On the types of papers the Asia Pacific Journal of Management generally publishes
- 1.6k Downloads
At the Asia Pacific Journal of Management (APJM) we receive many queries from prospective authors about how to publish in APJM and the types of papers published. In response, we have been running a series of articles in APJM from 2010 to 2012 to assist prospective authors in that endeavor. In 2010, APJM published three editorial articles with some general recommendations on publishing in the journal and how to avoid some common mistakes that normally lead to a rejection at the editor’s desk (Ahlstrom, 2010a, b, c). In 2011 we published several more articles that can help authors to understand APJM’s general aims and scope (Ahlstrom, 2011a), some tips on organizing a paper (Ahlstrom, 2011b), and a summary of helpful sources for authors on key parts of a paper such as the literature review or the contributions section (Ahlstrom, 2011c). This editorial article will provide a quick reference to those works and answer the second part of the above author query about the types of papers typically published at APJM, as well as some we would like to receive a little more often.
What does APJM generally publish?
This topic was initially addressed in the editorial article in issues 1 and 2 of 2010 (Ahlstrom, 2010a, b). Those articles summarized topics such as avoiding a desk rejection, writing for a research-oriented audience, and useful tactics for authors. As those articles noted, APJM publishes a variety of topics, theories, and research designs within the journal’s aims and scope (Ahlstrom, 2010a, 2011a). These include theory papers such as those found in the Academy of Management Review, and empirical papers of the general organization and rigor that might be found in the Academy of Management Journal or the Journal of International Business Studies. APJM publishes a range of papers, from macro to micro, from theory-building to theory-testing and theory-improvement, both quantitative and qualitative. This summary is not exhaustive; simply because a type of paper has not been published in APJM before does not mean that it will not be considered for publication. It bears repeating that the editors also welcome conceptual articles that may fit in the Perspectives or Commentary sections of the journal, as well as review articles that are generally consistent with those found in the Journal of Management and other well ranked journals (e.g., Capon, Farley, & Hoenig, 1990).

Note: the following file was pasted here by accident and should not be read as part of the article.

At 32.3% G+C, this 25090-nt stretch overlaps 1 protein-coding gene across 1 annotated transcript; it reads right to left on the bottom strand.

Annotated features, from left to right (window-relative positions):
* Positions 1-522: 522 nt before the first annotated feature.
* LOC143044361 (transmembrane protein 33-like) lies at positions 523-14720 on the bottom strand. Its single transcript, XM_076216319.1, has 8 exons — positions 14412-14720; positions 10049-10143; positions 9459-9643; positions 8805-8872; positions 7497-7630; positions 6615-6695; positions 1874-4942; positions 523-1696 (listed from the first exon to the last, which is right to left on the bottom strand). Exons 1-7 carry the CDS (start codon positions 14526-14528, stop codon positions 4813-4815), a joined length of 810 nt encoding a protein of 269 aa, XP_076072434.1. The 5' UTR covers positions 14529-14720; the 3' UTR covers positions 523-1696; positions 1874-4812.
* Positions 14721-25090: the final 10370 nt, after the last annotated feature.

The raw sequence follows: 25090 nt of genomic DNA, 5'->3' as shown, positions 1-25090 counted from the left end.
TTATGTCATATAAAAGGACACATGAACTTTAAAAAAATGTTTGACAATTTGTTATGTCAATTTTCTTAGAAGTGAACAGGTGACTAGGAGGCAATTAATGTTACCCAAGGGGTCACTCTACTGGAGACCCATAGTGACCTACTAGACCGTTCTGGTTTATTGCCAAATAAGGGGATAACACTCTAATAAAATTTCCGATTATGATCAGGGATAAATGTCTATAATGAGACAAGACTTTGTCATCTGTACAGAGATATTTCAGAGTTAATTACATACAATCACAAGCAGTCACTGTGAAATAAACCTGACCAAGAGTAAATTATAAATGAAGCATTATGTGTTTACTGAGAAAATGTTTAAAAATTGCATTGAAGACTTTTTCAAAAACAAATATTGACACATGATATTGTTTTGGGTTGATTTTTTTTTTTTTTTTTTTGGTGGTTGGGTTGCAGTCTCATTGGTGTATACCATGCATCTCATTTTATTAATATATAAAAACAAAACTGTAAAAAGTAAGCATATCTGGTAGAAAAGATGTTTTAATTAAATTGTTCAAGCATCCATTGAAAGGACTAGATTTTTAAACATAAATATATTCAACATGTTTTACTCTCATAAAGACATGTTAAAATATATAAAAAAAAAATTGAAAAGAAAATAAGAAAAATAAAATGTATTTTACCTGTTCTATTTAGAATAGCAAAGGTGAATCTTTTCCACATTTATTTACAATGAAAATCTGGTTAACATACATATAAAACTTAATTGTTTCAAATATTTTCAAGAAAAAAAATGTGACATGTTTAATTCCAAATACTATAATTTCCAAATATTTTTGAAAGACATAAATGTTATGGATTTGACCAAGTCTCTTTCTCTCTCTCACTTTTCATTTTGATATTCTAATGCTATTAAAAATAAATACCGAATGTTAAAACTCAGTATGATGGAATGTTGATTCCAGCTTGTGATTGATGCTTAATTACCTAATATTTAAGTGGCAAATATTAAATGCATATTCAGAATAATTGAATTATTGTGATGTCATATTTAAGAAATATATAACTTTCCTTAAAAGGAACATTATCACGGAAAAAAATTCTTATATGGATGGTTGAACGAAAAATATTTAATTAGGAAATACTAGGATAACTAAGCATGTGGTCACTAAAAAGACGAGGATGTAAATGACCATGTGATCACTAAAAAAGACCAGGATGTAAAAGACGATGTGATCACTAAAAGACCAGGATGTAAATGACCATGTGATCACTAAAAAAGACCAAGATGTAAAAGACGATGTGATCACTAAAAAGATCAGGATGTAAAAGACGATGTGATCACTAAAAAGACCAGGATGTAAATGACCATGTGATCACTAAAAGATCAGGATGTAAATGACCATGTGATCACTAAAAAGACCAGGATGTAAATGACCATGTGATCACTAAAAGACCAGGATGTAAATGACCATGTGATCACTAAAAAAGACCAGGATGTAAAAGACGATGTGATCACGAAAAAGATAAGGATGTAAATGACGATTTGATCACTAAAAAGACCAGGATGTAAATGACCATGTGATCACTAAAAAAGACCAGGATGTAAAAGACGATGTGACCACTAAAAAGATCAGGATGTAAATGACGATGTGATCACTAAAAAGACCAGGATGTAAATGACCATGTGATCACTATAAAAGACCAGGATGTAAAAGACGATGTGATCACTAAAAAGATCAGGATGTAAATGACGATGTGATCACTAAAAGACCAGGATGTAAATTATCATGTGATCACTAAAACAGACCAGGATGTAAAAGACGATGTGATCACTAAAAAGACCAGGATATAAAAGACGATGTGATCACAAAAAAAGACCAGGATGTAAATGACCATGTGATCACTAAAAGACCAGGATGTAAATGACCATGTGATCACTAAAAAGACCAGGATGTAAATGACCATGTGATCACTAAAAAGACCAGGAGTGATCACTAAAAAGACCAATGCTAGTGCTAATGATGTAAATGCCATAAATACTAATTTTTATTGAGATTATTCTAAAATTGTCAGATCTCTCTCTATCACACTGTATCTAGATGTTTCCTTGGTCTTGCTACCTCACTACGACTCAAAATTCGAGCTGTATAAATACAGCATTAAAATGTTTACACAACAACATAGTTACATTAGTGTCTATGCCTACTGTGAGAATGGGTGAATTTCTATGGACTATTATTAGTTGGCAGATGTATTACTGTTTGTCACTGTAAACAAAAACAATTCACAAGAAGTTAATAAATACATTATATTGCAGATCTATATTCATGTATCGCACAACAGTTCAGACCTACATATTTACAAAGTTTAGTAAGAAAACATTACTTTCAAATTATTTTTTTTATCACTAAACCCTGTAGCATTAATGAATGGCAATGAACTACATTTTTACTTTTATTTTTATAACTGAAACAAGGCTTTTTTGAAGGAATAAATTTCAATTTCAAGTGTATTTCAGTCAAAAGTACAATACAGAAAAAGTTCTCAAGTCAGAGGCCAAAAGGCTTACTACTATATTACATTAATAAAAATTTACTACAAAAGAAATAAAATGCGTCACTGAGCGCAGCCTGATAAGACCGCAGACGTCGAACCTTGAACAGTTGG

Also in terms of what APJM publishes, prospective authors must remember that APJM is primarily a management journal. We try to be open to a wide range of theoretical orientations and disciplines and we sometimes do publish papers written by authors from other disciplines such as finance and accounting, or production and information systems, for example. Yet often, we receive manuscripts that have the word “management” or “managerial” in the title (such as “…managerial accounting,” or “managing your network’s traffic flow”), but contain little else about the management discipline or management research. The authors are commonly surprised when these papers (often well constructed) are rejected. The reason for this is APJM does not publish papers that are focused exclusively (or near-exclusively) on making contributions to other disciplines, such as finance and accounting, economics, or production and operations management, to name a few such manuscript topics (Ahlstrom, 2010b, c). We expect that submissions to APJM will address theory in management and organizations, which include the broad array of interests represented in the academic management community. Papers that utilize some theory and methods from finance to address governance issues or marketing to inform entrepreneurship, for example, would possibly be representative of research at the intersection of management and allied disciplines and could be suitable for APJM (e.g., Aaker, 2007; Arthur, 1996; Davidsson & Wiklund, 1997; Raman & Fisher, 1996). But simply including the word “manage” or “management” in the manuscript’s title does not qualify it as a management paper. The research question asked, the dependent variable explained, the contributions of the paper, and its research site are all crucial to whether a manuscript might be suitable for APJM and fit the journal’s aims and scope (Ahlstrom, 2010b, 2011a).